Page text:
Comcast has started to use hundreds of thousands of homes in the Chicago area to create more hotspots for its publicly accessible wireless network. The company will continue to roll out this service to more areas in the next few months. The service will use Comcast-issued home equipment, and separate the Wi-Fi signal to allow anyone within range to get Internet reception. Comcast claims that since the two services are separated, the Comcast users’ signals will not be disturbed.
Wi-Fi was created in 1999, and has gained recent popularity due to the rising cost of cellular access, and inexpensive cost of Wi-Fi access. When wireless operators began charging for mobile data usage about four years ago, demand for Wi-Fi skyrocketed.
Cable companies have been trying to capitalize upon this in the past couple of years by providing customers with mobile access to video and Internet offerings. Comcast was the first to do this with its Wi-Fi initiative, allowing customers to access Wi-Fi in various hotspots.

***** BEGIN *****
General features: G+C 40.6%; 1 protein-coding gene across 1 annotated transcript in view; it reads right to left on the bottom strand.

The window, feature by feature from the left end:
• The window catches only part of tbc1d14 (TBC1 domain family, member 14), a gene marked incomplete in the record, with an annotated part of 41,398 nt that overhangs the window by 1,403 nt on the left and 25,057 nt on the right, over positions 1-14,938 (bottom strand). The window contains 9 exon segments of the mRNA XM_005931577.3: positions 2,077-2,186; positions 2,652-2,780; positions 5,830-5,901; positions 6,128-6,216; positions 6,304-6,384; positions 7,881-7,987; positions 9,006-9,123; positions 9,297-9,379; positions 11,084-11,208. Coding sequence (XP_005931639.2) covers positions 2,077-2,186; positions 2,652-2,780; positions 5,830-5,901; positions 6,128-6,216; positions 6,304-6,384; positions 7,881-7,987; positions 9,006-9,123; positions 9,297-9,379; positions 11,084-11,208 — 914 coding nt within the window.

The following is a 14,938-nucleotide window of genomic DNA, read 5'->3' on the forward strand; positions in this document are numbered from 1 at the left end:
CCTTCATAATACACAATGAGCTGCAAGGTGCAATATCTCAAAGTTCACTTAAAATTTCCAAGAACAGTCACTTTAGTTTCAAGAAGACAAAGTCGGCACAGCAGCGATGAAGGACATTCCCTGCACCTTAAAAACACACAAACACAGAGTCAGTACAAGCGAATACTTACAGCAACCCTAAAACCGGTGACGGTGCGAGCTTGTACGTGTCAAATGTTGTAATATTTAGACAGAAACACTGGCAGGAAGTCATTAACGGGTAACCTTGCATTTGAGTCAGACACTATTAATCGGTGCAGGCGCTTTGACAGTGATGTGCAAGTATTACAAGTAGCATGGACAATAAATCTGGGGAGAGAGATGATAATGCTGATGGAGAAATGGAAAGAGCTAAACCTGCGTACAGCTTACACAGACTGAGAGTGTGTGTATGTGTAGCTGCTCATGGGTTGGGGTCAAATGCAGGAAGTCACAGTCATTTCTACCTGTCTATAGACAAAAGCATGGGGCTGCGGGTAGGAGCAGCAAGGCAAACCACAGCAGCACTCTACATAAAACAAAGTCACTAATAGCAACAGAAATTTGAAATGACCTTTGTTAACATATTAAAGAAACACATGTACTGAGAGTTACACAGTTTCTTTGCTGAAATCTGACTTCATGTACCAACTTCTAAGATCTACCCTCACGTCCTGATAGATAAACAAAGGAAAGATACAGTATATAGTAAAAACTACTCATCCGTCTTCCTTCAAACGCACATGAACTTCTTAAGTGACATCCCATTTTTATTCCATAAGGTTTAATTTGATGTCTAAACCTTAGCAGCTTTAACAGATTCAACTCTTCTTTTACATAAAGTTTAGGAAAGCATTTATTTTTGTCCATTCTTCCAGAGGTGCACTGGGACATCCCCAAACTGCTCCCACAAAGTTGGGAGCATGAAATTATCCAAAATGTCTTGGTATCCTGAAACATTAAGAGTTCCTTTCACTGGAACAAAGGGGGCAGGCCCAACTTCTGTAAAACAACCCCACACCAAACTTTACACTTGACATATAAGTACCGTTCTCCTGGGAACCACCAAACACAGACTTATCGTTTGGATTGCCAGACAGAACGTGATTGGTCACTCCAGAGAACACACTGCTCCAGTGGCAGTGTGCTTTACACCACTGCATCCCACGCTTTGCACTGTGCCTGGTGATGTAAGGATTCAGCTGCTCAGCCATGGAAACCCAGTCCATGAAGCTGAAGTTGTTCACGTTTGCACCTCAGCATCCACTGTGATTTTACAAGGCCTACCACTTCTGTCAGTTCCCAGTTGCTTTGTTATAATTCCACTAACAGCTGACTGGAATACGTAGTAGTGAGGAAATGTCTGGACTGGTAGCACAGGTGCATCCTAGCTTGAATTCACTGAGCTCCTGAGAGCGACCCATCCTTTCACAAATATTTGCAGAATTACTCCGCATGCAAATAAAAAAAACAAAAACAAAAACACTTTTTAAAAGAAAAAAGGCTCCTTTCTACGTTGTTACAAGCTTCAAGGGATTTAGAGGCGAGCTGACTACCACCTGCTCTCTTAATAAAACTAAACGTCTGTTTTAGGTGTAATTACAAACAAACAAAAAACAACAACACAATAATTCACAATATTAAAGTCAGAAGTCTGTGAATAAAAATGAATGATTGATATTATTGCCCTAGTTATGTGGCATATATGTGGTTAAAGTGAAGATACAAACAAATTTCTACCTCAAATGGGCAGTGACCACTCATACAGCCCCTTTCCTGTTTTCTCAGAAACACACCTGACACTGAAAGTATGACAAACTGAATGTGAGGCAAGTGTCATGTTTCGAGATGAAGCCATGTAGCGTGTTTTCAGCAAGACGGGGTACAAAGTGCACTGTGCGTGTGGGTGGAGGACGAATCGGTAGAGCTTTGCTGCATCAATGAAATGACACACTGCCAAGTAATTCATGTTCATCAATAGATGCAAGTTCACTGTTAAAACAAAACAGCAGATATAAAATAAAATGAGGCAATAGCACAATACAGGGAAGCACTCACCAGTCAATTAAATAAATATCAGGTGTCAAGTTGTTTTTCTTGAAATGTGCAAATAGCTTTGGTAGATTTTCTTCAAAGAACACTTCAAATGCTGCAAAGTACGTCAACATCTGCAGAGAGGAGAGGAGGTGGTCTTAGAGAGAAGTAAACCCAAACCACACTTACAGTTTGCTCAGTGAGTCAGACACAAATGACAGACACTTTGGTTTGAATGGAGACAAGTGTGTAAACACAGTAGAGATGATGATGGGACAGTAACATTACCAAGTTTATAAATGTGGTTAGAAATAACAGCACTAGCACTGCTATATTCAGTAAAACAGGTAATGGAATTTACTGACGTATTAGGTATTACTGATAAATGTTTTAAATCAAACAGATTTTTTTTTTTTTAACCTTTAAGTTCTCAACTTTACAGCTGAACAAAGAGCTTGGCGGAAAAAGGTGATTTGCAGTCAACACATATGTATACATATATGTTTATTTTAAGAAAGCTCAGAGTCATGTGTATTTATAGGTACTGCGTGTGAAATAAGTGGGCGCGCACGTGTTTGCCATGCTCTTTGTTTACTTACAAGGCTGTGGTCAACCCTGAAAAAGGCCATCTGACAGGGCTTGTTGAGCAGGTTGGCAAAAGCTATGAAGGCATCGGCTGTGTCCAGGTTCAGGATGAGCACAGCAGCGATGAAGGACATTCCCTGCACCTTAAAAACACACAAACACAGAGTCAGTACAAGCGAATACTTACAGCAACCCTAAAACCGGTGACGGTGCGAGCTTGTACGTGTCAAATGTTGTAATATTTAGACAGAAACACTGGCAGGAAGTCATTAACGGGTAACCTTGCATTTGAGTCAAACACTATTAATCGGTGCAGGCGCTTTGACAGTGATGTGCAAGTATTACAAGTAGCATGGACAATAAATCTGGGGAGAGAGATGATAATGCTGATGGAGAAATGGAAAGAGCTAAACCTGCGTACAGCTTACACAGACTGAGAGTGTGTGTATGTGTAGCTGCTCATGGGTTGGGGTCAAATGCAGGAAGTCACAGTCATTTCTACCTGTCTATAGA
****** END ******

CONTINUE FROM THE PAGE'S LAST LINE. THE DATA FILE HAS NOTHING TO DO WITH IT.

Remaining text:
“Once the dual-mode modems are activated remotely by Comcast, visitors will use their own Xfinity credentials to sign on, and will not need the homeowner’s permission or password to tap into the public Wi-Fi signal,” reports the Chicago Tribune. “Nonsubscribers will get two free hours a month; beyond that, they can access Xfinity Wi-Fi on a per-use basis. Rates run from $2.95 per hour to $19.95 per week.”
“The Utopian ideal of a massive, free Wi-Fi network has been around since the early days of Wi-Fi, but there was never an economically viable path to deliver it,” notes the article. “Comcast has a better shot at it than just about anybody else.”